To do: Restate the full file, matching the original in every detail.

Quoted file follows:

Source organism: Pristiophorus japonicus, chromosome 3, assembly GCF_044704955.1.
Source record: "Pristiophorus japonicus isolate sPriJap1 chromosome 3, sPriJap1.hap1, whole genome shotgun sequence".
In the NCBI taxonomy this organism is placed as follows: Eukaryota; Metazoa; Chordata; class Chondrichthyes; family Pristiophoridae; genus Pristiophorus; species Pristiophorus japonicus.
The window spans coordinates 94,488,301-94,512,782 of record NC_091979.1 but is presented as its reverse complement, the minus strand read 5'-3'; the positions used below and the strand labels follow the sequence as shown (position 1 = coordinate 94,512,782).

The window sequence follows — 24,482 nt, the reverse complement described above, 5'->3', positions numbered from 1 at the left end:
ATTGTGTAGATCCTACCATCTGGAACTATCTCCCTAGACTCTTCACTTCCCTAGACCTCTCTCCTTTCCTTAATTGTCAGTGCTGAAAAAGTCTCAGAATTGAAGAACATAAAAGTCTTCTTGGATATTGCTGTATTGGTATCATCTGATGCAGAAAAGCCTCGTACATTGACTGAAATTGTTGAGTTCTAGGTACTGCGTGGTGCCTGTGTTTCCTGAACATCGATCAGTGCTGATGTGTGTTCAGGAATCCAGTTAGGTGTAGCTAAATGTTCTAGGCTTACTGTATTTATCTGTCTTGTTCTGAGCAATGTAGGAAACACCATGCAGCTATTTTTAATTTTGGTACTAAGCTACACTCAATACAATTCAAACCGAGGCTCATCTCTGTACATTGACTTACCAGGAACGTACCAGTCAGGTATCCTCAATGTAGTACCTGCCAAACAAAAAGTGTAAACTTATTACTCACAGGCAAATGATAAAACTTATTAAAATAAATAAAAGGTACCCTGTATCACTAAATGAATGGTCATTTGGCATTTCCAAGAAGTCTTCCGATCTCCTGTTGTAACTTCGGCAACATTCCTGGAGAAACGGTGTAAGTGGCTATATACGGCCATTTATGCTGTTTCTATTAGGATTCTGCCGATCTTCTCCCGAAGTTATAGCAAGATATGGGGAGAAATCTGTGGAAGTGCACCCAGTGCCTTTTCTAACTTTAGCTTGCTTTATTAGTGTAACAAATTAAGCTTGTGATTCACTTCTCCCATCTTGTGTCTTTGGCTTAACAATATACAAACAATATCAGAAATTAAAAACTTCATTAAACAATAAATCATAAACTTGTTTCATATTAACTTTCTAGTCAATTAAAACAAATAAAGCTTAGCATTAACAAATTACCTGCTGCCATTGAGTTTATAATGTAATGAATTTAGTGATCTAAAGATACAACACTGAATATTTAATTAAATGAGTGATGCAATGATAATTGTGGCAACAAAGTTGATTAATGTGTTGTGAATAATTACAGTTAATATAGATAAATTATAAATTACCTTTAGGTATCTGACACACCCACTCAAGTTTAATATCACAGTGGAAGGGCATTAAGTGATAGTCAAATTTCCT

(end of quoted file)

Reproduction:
Source organism: Pristiophorus japonicus, chromosome 3, assembly GCF_044704955.1.
Source record: "Pristiophorus japonicus isolate sPriJap1 chromosome 3, sPriJap1.hap1, whole genome shotgun sequence".
In the NCBI taxonomy this organism is placed as follows: Eukaryota; Metazoa; Chordata; class Chondrichthyes; family Pristiophoridae; genus Pristiophorus; species Pristiophorus japonicus.
The window spans coordinates 94,488,301-94,512,782 of record NC_091979.1 but is presented as its reverse complement, the minus strand read 5'-3'; the positions used below and the strand labels follow the sequence as shown (position 1 = coordinate 94,512,782).

The window sequence follows — 24,482 nt, the reverse complement described above, 5'->3', positions numbered from 1 at the left end:
ATTGTGTAGATCCTACCATCTGGAACTATCTCCCTAGACTCTTCACTTCCCTAGACCTCTCTCCTTTCCTTAATTGTCAGTGCTGAAAAAGTCTCAGAATTGAAGAACATAAAAGTCTTCTTGGATATTGCTGTATTGGTATCATCTGATGCAGAAAAGCCTCGTACATTGACTGAAATTGTTGAGTTCTAGGTACTGCGTGGTGCCTGTGTTTCCTGAACATCGATCAGTGCTGATGTGTGTTCAGGAATCCAGTTAGGTGTAGCTAAATGTTCTAGGCTTACTGTATTTATCTGTCTTGTTCTGAGCAATGTAGGAAACACCATGCAGCTATTTTTAATTTTGGTACTAAGCTACACTCAATACAATTCAAACCGAGGCTCATCTCTGTACATTGACTTACCAGGAACGTACCAGTCAGGTATCCTCAATGTAGTACCTGCCAAACAAAAAGTGTAAACTTATTACTCACAGGCAAATGATAAAACTTATTAAAATAAATAAAAGGTACCCTGTATCACTAAATGAATGGTCATTTGGCATTTCCAAGAAGTCTTCCGATCTCCTGTTGTAACTTCGGCAACATTCCTGGAGAAACGGTGTAAGTGGCTATATACGGCCATTTATGCTGTTTCTATTAGGATTCTGCCGATCTTCTCCCGAAGTTATAGCAAGATATGGGGAGAAATCTGTGGAAGTGCACCCAGTGCCTTTTCTAACTTTAGCTTGCTTTATTAGTGTAACAAATTAAGCTTGTGATTCACTTCTCCCATCTTGTGTCTTTGGCTTAACAATATACAAACAATATCAGAAATTAAAAACTTCATTAAACAATAAATCATAAACTTGTTTCATATTAACTTTCTAGTCAATTAAAACAAATAAAGCTTAGCATTAACAAATTACCTGCTGCCATTGAGTTTATAATGTAATGAATTTAGTGATCTAAAGATACAACACTGAATATTTAATTAAATGAGTGATGCAATGATAATTGTGGCAACAAAGTTGATTAATGTGTTGTGAATAATTACAGTTAATATAGATAAATTATAAATTACCTTTAGGTATCTGACACACCCACTCAAGTTTAATATCACAGTGGAAGGGCATTAAGTGATAGTCAAATTTCCT